time to peel the orange. If we’re in a hurry to get to class, we can put $1.00 into a
vending machine and get a candy bar in a matter of seconds. It takes far less effort to
consume fast foods. These are some of the issues that you are dealing with when you are
trying to persuade your target publics to make behavioral changes. Think about all of the
factors that may compete with your client’s product, service, or issue. Discuss those in a
few paragraphs.
E. Secondary Research
Locate and describe one case study that provides useful information for your client’s
situation http://www.prsa.org/Awards/Search/. Locate and describe ten current news
articles about the client’s industry/service/issue. Locate five trade publication articles
about our client’s industry/service/issue. Locate three academic articles that are
relevant to your client’s industry/service/issue. For example, if we are interested in
finding out what makes people volunteer for charitable organizations, we should look
for scholarly studies focusing on volunteerism. Look for information on your client’s
issues in Gallup Brain—access this database through the Penn State online library. See
also The Pew Center at http://www.people-press.org/.
F. SWOT Analysis
Outline the strengths, weaknesses, opportunities, and threats affecting the client and
client’s issue/produce/service.
IV. Strategic Communications Recommendations
Based on the information that you have found in the situation analysis, outline the following:
A. Targeted Publics
This section describes the characteristics of the primary public(s). For example, if we
are going to send a news release to every environmental reporter in Pennsylvania,
then we need to use a media database to create a list of those journalists from
Burrelles Luce http://www.burrellesluce.com/. See also Cision.
This section should include as much detailed information as possible about the target
public in terms of general numbers, demographics, psychographics, geographics, and
media habits. Some useful sources to select from include:
• Simmons One View (available through libraries.psu.edu)
• Gallup Brain—access through libraries.psu.edu
• U.S. Census Bureau http://www.census.gov/
• Standard Rate and Data Service—
http://next.srds.com/home
• Penn State Pulse—
https://studentaffairs.psu.edu/assessment/analysisreports
Strategic Communications Program Plan–4
• Penn State Fact Book—
http://www.budget.psu.edu/factbook/
• Advertising Age http://adage.com/section/americandemographics/195,
• Roper Center— http://www.ropercenter.uconn.edu
• ZipSkinny— http://www.zipskinny.com
• City Data— http://www.city-data.com
B. Strategic Communications Objectives
Based on the knowledge you have developed from the situation analysis and target
public description, write out the primary objective of your strategic communications
program. It may be an informational, attitudinal, or behavioral objective. The
objective should be stated in quantifiable terms. In a sentence or two, explain your
rationale for developing this objective for the program.
C. Strategic Communications Tactics
This section will list the tactics that you will develop to achieve the above stated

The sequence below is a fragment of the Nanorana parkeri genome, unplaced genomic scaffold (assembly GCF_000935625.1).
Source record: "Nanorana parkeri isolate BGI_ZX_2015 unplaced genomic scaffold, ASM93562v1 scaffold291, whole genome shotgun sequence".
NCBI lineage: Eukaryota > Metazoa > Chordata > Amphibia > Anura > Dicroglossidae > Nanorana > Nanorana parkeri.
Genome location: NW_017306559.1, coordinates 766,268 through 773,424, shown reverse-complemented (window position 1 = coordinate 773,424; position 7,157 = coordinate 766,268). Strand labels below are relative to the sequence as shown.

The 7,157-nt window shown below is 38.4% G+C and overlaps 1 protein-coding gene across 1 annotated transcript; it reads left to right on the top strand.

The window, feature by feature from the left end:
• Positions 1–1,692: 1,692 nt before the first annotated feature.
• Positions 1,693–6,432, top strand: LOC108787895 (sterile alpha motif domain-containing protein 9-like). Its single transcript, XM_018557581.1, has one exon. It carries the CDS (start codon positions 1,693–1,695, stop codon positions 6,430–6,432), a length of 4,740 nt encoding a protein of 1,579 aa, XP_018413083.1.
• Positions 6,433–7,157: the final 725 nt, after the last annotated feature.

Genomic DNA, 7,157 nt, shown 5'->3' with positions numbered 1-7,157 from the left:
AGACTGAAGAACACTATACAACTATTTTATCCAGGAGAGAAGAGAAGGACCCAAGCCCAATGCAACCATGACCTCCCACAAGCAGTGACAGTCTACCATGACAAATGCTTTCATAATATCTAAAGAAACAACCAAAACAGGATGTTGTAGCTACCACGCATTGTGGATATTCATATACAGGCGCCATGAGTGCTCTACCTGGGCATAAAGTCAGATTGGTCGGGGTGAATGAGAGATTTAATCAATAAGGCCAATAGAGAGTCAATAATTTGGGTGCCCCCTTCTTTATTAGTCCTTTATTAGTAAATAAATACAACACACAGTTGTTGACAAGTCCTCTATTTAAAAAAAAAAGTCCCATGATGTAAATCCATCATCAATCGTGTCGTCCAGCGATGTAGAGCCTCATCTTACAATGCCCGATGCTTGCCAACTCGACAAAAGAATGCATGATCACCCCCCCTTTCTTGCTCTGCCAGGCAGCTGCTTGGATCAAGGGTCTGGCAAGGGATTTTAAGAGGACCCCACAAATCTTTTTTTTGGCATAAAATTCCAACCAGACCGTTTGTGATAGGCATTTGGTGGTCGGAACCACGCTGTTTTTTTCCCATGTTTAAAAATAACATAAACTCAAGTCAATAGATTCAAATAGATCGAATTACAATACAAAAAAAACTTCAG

program/communication objectives. Refer to the Strategic Communications
Activities handout for a comprehensive list of tactics. You will create a list of 10
tactics. For example, “To design a website that provides Penn State students with
three reasons for eating at least eight servings of fruits and vegetables daily.” Provide
a rationale for why you have selected the program plan tactics. For example, Ciao
and Major (2002) found that found news reporters and consumers seek information
on the internet before trying any other information source.
D. Strategic Communications Strategy
In a few sentences, describe your creative idea/strategy for communicating your
objective to your target public. For example, if you intend to convince Penn State
students to eat at least eight servings of fruits and vegetables daily, how will you
frame that message so that it gets the attention of students? Having a University
Health Services nurse pictured on a poster with a frown on her face waving her finger
while saying “Students don’t eat enough fruits and vegetables,” is not going to get
much attention from students.
Some examples of themes/slogans include: 1) Nike’s “Just Do It”; 2) Club Med’s
“The antidote to civilization”; 3) Las Vegas’ “What Happens Here, Stays Here”;
Volkswagon’s “Think Small” and “Drivers Wanted.”
E. Production Timetable
This section should provide an outline of the proposed timetable for the
public relations program.
F. Media Contact List
This section outlines the media contact list for distributing the program message.
Strategic Communications Program Plan–5
V. Completed Strategic Communications Tactics (We do not do this in COMM 830.)
Include copies of your eight completed tactics in this section. Use screen shots to cut and
paste your executions into your Word document if necessary. Final documents are due via
pdf. Please include copies of all video materials separately.
VI. Budget
The question uppermost in the mind of the client is: “What will this program cost?” Make sure
that all campaign costs are included (research, production, evaluation). The more support you
provide for your recommendations, the better the chance for acceptance. Normally, we provide
budgets using Excel.
VII. Evaluation
Outline the activities you plan to use to evaluate the effectiveness of the program objective. Will
you use an online survey? If so, why? How will this method provide effective evaluation of your
objective? How will you provide your client with a report on ROI. What are the social media
metrics that you will include in the evaluation of the program?